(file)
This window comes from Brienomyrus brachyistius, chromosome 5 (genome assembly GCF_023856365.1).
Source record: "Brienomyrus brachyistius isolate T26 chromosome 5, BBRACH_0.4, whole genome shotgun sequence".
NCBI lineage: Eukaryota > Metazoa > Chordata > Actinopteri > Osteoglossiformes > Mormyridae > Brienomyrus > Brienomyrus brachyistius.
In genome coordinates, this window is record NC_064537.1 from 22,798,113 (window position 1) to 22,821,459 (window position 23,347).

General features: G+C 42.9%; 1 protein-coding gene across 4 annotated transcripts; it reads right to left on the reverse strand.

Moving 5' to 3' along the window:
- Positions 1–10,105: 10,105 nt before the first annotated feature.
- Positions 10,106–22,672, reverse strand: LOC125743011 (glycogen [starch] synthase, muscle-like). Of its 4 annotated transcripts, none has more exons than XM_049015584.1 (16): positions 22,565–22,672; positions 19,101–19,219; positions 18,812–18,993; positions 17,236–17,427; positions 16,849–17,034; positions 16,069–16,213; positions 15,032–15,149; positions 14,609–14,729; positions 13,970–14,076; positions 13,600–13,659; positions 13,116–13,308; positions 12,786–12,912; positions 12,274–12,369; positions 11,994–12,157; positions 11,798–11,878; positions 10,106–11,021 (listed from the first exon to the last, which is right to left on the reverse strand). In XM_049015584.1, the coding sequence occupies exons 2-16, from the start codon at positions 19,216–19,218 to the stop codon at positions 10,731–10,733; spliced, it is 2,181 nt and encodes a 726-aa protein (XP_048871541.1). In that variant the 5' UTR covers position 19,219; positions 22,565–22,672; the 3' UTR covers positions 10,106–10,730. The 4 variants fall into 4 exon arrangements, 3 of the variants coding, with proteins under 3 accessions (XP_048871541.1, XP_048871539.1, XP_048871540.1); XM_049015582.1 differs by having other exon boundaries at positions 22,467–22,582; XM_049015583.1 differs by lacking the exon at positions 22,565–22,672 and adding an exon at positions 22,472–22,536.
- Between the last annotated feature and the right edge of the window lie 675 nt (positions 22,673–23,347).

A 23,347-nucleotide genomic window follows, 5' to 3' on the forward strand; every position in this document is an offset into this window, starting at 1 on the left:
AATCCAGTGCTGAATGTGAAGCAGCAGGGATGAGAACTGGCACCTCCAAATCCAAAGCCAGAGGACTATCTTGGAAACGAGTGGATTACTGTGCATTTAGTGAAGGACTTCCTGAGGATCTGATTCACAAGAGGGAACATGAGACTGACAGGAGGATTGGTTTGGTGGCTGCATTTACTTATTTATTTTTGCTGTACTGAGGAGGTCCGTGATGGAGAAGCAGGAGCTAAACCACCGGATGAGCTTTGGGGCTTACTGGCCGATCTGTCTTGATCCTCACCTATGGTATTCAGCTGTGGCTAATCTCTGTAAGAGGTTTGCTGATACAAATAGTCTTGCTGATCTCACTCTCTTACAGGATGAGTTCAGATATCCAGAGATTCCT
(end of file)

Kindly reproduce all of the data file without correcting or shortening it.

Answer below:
This window comes from Brienomyrus brachyistius, chromosome 5 (genome assembly GCF_023856365.1).
Source record: "Brienomyrus brachyistius isolate T26 chromosome 5, BBRACH_0.4, whole genome shotgun sequence".
NCBI lineage: Eukaryota > Metazoa > Chordata > Actinopteri > Osteoglossiformes > Mormyridae > Brienomyrus > Brienomyrus brachyistius.
In genome coordinates, this window is record NC_064537.1 from 22,798,113 (window position 1) to 22,821,459 (window position 23,347).

General features: G+C 42.9%; 1 protein-coding gene across 4 annotated transcripts; it reads right to left on the reverse strand.

Moving 5' to 3' along the window:
- Positions 1–10,105: 10,105 nt before the first annotated feature.
- Positions 10,106–22,672, reverse strand: LOC125743011 (glycogen [starch] synthase, muscle-like). Of its 4 annotated transcripts, none has more exons than XM_049015584.1 (16): positions 22,565–22,672; positions 19,101–19,219; positions 18,812–18,993; positions 17,236–17,427; positions 16,849–17,034; positions 16,069–16,213; positions 15,032–15,149; positions 14,609–14,729; positions 13,970–14,076; positions 13,600–13,659; positions 13,116–13,308; positions 12,786–12,912; positions 12,274–12,369; positions 11,994–12,157; positions 11,798–11,878; positions 10,106–11,021 (listed from the first exon to the last, which is right to left on the reverse strand). In XM_049015584.1, the coding sequence occupies exons 2-16, from the start codon at positions 19,216–19,218 to the stop codon at positions 10,731–10,733; spliced, it is 2,181 nt and encodes a 726-aa protein (XP_048871541.1). In that variant the 5' UTR covers position 19,219; positions 22,565–22,672; the 3' UTR covers positions 10,106–10,730. The 4 variants fall into 4 exon arrangements, 3 of the variants coding, with proteins under 3 accessions (XP_048871541.1, XP_048871539.1, XP_048871540.1); XM_049015582.1 differs by having other exon boundaries at positions 22,467–22,582; XM_049015583.1 differs by lacking the exon at positions 22,565–22,672 and adding an exon at positions 22,472–22,536.
- Between the last annotated feature and the right edge of the window lie 675 nt (positions 22,673–23,347).

A 23,347-nucleotide genomic window follows, 5' to 3' on the forward strand; every position in this document is an offset into this window, starting at 1 on the left:
AATCCAGTGCTGAATGTGAAGCAGCAGGGATGAGAACTGGCACCTCCAAATCCAAAGCCAGAGGACTATCTTGGAAACGAGTGGATTACTGTGCATTTAGTGAAGGACTTCCTGAGGATCTGATTCACAAGAGGGAACATGAGACTGACAGGAGGATTGGTTTGGTGGCTGCATTTACTTATTTATTTTTGCTGTACTGAGGAGGTCCGTGATGGAGAAGCAGGAGCTAAACCACCGGATGAGCTTTGGGGCTTACTGGCCGATCTGTCTTGATCCTCACCTATGGTATTCAGCTGTGGCTAATCTCTGTAAGAGGTTTGCTGATACAAATAGTCTTGCTGATCTCACTCTCTTACAGGATGAGTTCAGATATCCAGAGATTCCT